The demand for antidepressants has factors beyond the biological—as the correlation between wealth and low antidepressants illustrates. Sometimes things are so dire that more extreme drugs become the norm. So, I’m wary when researchers celebrate drugs as a panacea. A spate of articles celebrate psychedelics therapy, breathlessly and unquestionably, be it in The Guardian, The Independent, The New York Times, The Washington Post, The New Yorker, and documentaries on Netflix, like How To Change Your Mind, and documentaries on Amazon, like Magic Medicine. Psychedelics have made the news for a decade now. The pop-philosophy Youtube channel, The School of Life, even has an article on it, claiming that psychedelic therapy “stands to become a dominant way of doing therapy over the coming years and may be the principal route by which many people will heal from their traumas.” Dr Robin Carhart at Imperial College London speaks of game changing results for psychedelics research in a journalistic stint at The Guardian. Carhart is all for assuaging the mental health crisis through drugs like Psilocybin and MDMA. In Carhart’s words, “Conventional drug treatments have dominated psychiatry for decades, and although many people prefer psychotherapy, it is more expensive, harder to access and arguably no more effective than the [already prescribed antidepressant] drugs.” Carhart neglected to caveat that the conjunction of therapy and drugs is more effective still on the average, hence why I pick this as a telling example. Psychedelics have the appeal of a silver bullet, a panacea, a quick-fix, but hype has outpaced the clinical trials’ evidence.
There are reasons to doubt psychedelics’ research reliability because:
- Scientists in psychedelics research are often drug takers themselves—would you want to discover a drug you enjoyed was bad or null, let alone bad?
- Trials for psychoactive substances like psilocybin are hard to run: if you are high you know you have taken the drug, and if you are not high you know you have taken a fake pill; participants change their response to meet researchers’ social needs and their own imagined expectations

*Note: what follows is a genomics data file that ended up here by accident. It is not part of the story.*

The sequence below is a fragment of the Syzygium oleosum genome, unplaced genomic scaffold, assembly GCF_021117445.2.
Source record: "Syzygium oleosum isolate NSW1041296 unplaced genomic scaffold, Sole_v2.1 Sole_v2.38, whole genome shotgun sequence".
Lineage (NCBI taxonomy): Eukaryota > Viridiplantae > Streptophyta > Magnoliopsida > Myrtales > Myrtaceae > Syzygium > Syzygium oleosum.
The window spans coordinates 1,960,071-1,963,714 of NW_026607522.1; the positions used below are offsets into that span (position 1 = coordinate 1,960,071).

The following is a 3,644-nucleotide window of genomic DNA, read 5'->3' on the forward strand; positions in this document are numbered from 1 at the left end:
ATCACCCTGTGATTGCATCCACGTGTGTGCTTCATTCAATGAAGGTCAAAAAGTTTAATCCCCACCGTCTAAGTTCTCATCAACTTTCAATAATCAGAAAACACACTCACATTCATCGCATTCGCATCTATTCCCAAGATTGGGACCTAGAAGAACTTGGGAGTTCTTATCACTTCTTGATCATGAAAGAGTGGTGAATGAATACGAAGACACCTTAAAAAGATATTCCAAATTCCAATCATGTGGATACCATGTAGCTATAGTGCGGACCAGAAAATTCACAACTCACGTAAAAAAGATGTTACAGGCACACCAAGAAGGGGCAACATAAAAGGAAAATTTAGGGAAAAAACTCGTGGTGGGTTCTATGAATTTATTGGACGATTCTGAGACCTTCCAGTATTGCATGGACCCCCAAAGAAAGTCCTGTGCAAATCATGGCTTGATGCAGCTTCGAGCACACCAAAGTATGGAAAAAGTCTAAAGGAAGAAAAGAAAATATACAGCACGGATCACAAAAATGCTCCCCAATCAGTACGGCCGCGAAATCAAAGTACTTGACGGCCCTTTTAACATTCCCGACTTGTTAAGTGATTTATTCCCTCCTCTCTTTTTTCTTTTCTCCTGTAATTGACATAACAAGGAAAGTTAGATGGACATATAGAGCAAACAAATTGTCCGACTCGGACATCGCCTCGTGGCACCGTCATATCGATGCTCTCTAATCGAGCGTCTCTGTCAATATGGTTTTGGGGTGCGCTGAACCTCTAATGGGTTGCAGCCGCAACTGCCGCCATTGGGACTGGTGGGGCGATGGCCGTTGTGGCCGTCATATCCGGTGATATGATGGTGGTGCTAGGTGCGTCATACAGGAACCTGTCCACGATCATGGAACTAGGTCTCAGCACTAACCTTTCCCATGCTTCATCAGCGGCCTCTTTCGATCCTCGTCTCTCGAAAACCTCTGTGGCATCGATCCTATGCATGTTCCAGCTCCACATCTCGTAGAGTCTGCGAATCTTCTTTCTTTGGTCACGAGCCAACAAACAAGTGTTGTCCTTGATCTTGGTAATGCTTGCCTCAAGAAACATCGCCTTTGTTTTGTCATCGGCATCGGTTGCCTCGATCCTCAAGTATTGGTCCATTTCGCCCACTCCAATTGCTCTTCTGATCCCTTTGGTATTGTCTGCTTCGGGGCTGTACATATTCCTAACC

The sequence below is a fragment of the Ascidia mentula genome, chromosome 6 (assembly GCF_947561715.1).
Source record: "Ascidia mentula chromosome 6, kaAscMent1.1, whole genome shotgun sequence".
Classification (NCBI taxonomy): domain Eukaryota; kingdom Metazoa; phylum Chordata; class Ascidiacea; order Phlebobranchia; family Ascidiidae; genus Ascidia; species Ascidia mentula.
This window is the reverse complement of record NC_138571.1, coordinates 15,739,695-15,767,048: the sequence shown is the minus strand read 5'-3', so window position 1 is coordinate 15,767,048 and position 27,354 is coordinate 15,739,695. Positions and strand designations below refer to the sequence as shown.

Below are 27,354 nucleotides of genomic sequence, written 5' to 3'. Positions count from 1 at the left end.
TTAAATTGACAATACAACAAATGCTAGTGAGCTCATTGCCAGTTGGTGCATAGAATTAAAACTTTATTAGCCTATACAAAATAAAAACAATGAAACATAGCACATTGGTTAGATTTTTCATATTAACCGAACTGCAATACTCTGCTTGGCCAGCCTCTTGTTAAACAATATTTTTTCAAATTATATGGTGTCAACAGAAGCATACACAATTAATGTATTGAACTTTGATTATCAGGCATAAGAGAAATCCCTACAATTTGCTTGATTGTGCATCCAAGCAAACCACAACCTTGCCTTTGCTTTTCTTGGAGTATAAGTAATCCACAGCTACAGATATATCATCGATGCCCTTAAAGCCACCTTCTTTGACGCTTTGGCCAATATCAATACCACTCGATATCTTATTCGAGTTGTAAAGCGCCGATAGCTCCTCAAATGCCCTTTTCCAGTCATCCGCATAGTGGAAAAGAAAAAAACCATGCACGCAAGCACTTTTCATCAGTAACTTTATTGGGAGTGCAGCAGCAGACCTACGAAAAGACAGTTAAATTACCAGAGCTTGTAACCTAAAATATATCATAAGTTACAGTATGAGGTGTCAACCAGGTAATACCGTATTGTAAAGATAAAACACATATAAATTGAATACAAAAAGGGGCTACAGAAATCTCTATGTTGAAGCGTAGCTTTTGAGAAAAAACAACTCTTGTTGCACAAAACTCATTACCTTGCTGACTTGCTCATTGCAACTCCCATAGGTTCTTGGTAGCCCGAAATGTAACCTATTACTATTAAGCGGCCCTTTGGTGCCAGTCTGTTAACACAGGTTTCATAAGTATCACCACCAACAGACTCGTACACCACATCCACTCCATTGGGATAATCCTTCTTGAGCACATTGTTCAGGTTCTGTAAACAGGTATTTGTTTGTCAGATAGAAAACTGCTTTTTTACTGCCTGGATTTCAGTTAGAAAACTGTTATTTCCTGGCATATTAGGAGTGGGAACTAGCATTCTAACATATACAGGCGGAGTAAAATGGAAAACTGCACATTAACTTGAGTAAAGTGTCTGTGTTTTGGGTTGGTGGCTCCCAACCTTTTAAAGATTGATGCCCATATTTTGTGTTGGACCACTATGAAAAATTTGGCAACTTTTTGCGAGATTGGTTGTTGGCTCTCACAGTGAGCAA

- It’s a fashionable area of research. Many researchers thrill at the prospect of being at the frontiers of science
- There are financial conflicts of interest whereby researchers are involved in selling, or investing in, drug companies with an interest in psychedelics
- Small sample sizes in studies show promise but nowhere near the definitive confidence that merits legalisation or recommendation
- Few studies have compared psychedelics to actual drug alternatives like serotonin reuptake inhibitors or something as banal as mere exercise.
From what I have read and observed empirically on video and in conversation, I think psychedelics may well be a fantastic therapy; but I wish to draw attention to its questionable record. Afterall, even if it makes effective therapy, what is it that renders people so ill and in therapy to begin with? It is actually more cost effective to prevent illnesses which have social causes than to treat them with drugs. The point holds even if psychedelics do enhance subjective states, the baseline of experience can be raised higher through social measures, like work security, subsidised child care, and wellbeing classes in schools. Some solutions are too sensible to be properly implemented.
I realised this vividly in virtually attending one of the Royal College of Psychiatrists conference in 2020. Recurring mental health problems had less to do with the quality of drugs, they lamented, than the quality of livelihoods. I probed about the possibilities of universal basic services or universal basic income as a long-run cost-saver to much enthusiasm. But the problem is that their profession treats down the pipeline and have too little say in the societal pipeline which leads patients to their offices. At the other end, in attending an event at the London School of Economics, all the talk about ‘happiness economics’ similarly fixated on cognitive-behavioural-therapy, but never on preventing the need for such therapy at all.
For all the fanfare in the parade of media articles about psychedelics this reifies that drugs are the cure. In fact however the demand for antidepressants—and even gambling app use, as I write elsewhere—rests on lives of quiet desperation which are exacerbated by social arrangements. Teenage suicides says the Centres for Disease Control have been on the rise for two decades now in America. The Royal College of Psychiatrists lamentes the mental-health crisis with its unprecedented demands on mental health services. An OECD study surveying young people globally blames cyberbullying, status-anxiety, and loneliness. Self harm, and status-anxiety are linked with Instagram: more evidence points that way than the other way.
The fetish for biomedical solutions to an issue as wide ranging as ‘the mental health crisis’ is a symptom of more systemic social problems, be it exploitative drug industry, declined communities, and status-anxiety-inducing media interfaces. Such daunting complexity is a bitter pill to swallow, when science and research and development takes on the mandate of innovative excuses for societal inaction or sheer neglect.